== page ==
Watching the Olympics made me surprisingly homesick.
I can happily brush off that somewhat overbearing Jerusalem nonsense for its textual meaning but not so easily, it seems, for what it stands for without being played or sung, as a refrain that so rapidly evokes the nature of a country without detailing it, apart from mentioning, briefly, how it is pleasant in the countryside.
You have to mentally edit away the actual meaning, which evokes a determination to use weapons of war or glory (or, if we're being very generous, divine energy) to create a holy land (or perhaps just a much more pleasant place) in England.
But that's Blake's poetry for you. Always a little rapturous, a little ambitious. While wonderful, he strikes me through his writing as having been the sort of person you start talking to at a party and realize, too soon, that here is a keen soul, one with more enthusiasm than the norm, who keeps you constantly off balance conversationally and with whom you run the risk of ending up talking about the minutae of a passing mention of romantic philosophy for more time than is healthy at a social gathering.
I like Jerusalem much better than the official anthem, God Save The Queen which is a raving appeal to heaven to take care of the most powerful person in the land and damn anyone who stands against him or her, and is only considered an expression of patriotism by those who happily or intentionally conflate patriotism with acceptance of declared authority.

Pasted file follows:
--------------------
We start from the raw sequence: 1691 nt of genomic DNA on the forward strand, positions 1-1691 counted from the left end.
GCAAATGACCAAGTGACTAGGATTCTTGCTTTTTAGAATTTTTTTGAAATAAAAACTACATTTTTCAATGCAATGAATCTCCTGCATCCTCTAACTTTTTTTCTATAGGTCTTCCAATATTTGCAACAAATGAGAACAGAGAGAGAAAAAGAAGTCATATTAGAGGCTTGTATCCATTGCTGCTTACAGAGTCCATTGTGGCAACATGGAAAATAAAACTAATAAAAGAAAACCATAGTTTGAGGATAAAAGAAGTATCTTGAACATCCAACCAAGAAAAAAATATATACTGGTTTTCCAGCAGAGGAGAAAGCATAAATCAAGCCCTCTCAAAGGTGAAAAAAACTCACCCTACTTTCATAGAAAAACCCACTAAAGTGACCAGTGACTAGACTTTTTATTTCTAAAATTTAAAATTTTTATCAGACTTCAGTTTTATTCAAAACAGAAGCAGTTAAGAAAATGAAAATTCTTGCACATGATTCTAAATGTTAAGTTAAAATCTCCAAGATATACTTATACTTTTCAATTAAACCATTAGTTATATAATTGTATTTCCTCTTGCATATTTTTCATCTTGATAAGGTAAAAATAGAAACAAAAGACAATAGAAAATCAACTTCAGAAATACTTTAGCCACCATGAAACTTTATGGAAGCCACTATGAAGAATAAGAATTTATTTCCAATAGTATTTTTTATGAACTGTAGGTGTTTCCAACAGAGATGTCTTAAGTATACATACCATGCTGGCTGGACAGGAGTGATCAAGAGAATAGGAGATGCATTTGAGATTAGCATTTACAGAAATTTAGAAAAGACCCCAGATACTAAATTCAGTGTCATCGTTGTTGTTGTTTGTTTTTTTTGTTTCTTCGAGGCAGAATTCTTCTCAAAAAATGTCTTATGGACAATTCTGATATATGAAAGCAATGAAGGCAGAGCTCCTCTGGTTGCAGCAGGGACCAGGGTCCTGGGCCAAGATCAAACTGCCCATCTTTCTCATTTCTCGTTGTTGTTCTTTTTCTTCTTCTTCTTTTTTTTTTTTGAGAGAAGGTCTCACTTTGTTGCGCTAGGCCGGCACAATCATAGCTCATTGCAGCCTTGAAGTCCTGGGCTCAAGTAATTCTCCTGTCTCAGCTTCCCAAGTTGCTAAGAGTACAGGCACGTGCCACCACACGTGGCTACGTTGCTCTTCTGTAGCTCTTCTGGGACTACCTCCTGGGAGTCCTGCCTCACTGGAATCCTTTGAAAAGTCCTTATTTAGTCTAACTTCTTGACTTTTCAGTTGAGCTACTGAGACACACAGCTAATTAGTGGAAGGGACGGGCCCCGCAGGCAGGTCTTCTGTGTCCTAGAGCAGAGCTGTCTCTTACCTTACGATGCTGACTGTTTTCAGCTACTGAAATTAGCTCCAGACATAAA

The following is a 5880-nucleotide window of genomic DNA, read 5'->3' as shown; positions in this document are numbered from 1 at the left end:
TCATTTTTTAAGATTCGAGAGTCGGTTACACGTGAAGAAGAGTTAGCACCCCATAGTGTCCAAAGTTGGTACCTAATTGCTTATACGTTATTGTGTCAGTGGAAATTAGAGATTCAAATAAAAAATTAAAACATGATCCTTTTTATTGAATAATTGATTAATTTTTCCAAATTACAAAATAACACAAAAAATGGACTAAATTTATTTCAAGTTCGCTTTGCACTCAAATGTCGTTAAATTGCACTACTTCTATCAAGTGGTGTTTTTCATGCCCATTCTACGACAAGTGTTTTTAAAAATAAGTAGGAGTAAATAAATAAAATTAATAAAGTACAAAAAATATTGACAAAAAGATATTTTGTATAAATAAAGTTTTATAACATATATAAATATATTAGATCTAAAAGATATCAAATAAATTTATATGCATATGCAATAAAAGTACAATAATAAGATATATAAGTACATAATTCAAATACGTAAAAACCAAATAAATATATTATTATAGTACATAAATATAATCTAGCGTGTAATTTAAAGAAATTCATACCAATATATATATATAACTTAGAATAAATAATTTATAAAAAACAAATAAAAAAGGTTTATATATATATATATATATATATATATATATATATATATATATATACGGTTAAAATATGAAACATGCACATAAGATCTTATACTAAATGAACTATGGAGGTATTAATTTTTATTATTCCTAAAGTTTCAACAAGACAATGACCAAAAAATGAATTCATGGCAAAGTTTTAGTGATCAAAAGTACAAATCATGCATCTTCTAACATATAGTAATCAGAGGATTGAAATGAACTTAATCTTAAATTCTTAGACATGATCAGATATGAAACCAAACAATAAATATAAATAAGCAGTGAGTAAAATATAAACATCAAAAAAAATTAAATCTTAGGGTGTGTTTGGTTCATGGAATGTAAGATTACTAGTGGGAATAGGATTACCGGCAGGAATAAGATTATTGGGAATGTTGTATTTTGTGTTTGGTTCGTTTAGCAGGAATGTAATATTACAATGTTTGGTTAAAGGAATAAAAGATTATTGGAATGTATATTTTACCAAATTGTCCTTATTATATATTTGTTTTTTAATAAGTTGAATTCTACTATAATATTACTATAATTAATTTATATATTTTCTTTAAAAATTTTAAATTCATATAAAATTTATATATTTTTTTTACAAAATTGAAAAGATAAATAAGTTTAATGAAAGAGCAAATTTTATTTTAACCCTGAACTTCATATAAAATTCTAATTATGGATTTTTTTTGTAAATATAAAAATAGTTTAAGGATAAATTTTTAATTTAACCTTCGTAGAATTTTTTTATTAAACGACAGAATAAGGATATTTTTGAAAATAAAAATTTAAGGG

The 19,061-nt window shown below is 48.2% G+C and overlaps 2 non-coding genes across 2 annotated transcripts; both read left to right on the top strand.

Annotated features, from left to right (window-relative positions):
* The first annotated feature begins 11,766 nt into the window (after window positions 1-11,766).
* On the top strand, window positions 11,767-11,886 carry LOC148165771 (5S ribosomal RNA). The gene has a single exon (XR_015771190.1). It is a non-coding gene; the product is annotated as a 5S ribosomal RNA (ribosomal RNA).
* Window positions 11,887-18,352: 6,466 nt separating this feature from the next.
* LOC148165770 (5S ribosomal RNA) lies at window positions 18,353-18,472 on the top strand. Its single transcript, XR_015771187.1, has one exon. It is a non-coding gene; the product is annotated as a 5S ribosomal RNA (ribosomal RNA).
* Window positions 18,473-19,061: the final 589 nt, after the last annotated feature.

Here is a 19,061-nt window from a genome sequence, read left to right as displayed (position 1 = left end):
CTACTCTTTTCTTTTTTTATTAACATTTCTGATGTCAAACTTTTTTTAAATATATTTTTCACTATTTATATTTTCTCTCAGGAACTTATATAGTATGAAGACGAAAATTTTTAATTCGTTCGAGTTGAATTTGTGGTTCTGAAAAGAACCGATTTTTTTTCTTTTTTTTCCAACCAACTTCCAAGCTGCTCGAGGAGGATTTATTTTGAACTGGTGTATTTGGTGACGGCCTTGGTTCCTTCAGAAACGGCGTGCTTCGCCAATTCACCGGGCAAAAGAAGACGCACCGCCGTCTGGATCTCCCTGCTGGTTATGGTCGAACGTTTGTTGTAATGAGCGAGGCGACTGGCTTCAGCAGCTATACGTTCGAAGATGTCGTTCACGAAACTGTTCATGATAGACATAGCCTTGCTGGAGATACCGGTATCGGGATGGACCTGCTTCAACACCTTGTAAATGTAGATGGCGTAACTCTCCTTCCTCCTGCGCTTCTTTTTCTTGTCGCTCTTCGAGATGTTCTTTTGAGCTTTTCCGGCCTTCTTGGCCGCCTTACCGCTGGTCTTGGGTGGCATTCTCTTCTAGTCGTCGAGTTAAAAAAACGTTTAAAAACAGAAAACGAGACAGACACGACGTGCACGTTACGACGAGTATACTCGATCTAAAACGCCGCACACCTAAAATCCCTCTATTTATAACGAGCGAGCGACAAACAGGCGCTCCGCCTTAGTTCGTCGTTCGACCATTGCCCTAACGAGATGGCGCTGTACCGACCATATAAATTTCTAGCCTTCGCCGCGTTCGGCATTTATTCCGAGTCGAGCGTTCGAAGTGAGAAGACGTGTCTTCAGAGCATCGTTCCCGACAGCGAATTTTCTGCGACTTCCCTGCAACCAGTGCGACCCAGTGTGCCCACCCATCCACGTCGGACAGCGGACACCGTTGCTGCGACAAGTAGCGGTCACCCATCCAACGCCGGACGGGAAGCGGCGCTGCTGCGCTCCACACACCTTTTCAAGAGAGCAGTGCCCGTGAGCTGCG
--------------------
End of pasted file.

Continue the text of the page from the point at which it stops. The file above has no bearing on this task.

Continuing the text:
I am looking at you, Piers "the athletes should show respect to our monarch" Morgan.
The <insert gender of monarch here> aspect of the national anthem is one of the things I find the most amusingly assumptive about it. Whoever you are, supreme individual, it says, we support you, and anyone you are against we want to fail.
Alarm bells should be ringing at this sort of declaration.
Putting aside what it is striving for, Jerusalem is a very aspirational, let's-get-this-done sort of song, and ignoring that they are weapons of war being proposed as tools for urban construction (how does one excavate with a chariot of fire? can you weld with a bow of burning gold? hang on, are we using these weapons to enforce slave labor?) it's just a very stirring tune, hitting every psychologically nostalgic note I think I have.
So Jerusalem, and the other UK national choruses, coupled with the unabashed, unglamorized segue into the industrial revolution portion of the opening ceremony really got me feeling homesick. Instead of a bombastic, corporate-slick, brand-enhancing GREAT BRITAIN™ event, it was, beyond the spectacle and scale, a presentation of the complexity and mixed social and moral churnings of a national history given with no little pride but not shying from showing the struggles and failures along the way.
The lack of pretense or beautification of the rising smokestacks was so disarming it put a lump in my throat.